Steroids 07/2011; 76(12):1367-76. · 2.80 Impact Factor
  • Source
    [Show abstract] [Hide abstract]
    ABSTRACT: Due to their growth-promoting effects, the use of synthetic glucocorticoids is strictly regulated in the European Union (Council Directive 2003/74/EC). In the frame of the national control plans, which should ensure the absence of residues in food products of animal origin, in recent years, a higher frequency of prednisolone positive bovine urines has been observed. This has raised questions with respect to the stability of natural corticoids in the respective urine samples and their potential to be transformed into synthetic analogs. In this study, a ultra high performance liquid chromatography-high resolution mass spectrometry (UHPLC-HRMS) methodology was developed to examine the stability of glucocorticoids in bovine urine under various storage conditions (up to 20 weeks) and to define suitable conditions for sample handling and storage, using an Orbitrap Exactive™. To this end, an extraction procedure was optimized using a Plackett-Burman experimental design to determine the key conditions for optimal extraction of glucocorticoids from urine. Next, the analytical method was successfully validated according to the guidelines of CD 2002/657/EC. Decision limits and detection capabilities for prednisolone, prednisone and methylprednisolone ranged, respectively, from 0.1 to 0.5μgL(-1) and from 0.3 to 0.8μgL(-1). For the natural glucocorticoids limits of detection and limits of quantification for dihydrocortisone, cortisol and cortisone ranged, respectively, from 0.1 to 0.2μgL(-1) and from 0.3 to 0.8μgL(-1). The stability study demonstrated that filter-sterilization of urine, storage at -80°C, and acidic conditions (pH 3) were optimal for preservation of glucocorticoids in urine and able to significantly limit degradation up to 20 weeks.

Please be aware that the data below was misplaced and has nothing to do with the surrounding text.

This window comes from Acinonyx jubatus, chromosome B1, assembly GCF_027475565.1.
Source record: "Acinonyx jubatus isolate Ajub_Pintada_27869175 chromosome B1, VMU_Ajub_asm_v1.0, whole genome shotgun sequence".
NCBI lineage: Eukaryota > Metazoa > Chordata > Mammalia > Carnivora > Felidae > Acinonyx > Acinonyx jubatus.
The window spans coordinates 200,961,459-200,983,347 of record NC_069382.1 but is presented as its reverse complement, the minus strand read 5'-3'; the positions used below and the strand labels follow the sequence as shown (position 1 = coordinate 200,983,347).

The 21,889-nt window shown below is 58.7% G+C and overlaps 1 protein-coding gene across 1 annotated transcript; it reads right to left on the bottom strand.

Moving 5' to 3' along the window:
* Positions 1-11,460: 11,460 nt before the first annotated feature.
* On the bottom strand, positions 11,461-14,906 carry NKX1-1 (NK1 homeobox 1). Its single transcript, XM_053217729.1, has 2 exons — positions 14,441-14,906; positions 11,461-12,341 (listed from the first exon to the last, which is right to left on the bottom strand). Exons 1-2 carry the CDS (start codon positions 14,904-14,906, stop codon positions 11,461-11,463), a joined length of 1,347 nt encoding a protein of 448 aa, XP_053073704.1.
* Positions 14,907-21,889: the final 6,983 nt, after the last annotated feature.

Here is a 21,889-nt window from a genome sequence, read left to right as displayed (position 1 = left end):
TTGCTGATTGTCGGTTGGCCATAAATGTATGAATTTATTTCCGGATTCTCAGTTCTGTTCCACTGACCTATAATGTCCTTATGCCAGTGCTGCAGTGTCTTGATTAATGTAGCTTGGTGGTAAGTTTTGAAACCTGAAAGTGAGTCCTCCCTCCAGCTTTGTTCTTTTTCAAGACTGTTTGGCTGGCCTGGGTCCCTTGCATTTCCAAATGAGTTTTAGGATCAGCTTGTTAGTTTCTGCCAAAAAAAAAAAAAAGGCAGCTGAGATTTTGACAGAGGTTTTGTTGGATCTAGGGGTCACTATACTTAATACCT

Journal of Chromatography A 06/2013; · 4.61 Impact Factor
  • Source
    [Show abstract] [Hide abstract]
    ABSTRACT: Two molecularly imprinted polymers (MIPs) that we recently described to be class-selective for glucuronides have been successfully exploited for the molecularly imprinted solid-phase extraction (MISPE) of testosterone glucuronide (TG) from its parent drug (T) in urine. Both sorbents targeted the glucuronate fragment but feature different functional groups for binding the carboxylate anion, MIP1, a neutral 1,3-diarylurea group, and MIP2, a cationic imidazolium functionality. MISPE-HPLC-UV methods developed using both sorbents allowed the extraction of TG from its parent compound in urine samples spiked at 150, 300 or 600 ng mL(-1) for TG and at 50 ng mL(-1) for T. By comparing the performance of the two sorbents it came out that MIP1 is a more suitable SPE packing than MIP2, since it isolated the glucuronide with a higher precision (RSD 2-5%, n = 3) and with an enhanced enrichment factor (EF = 4.2). On the basis of these results, the imprinted receptor MIP1 can be applied for the direct extraction of TG in doping and clinical analysis and to selectively capture any other relevant glucuronated metabolite avoiding tedious deconjugation steps prior to quantification.
    The Analyst 01/2012; 137(1):249-54. · 4.23 Impact Factor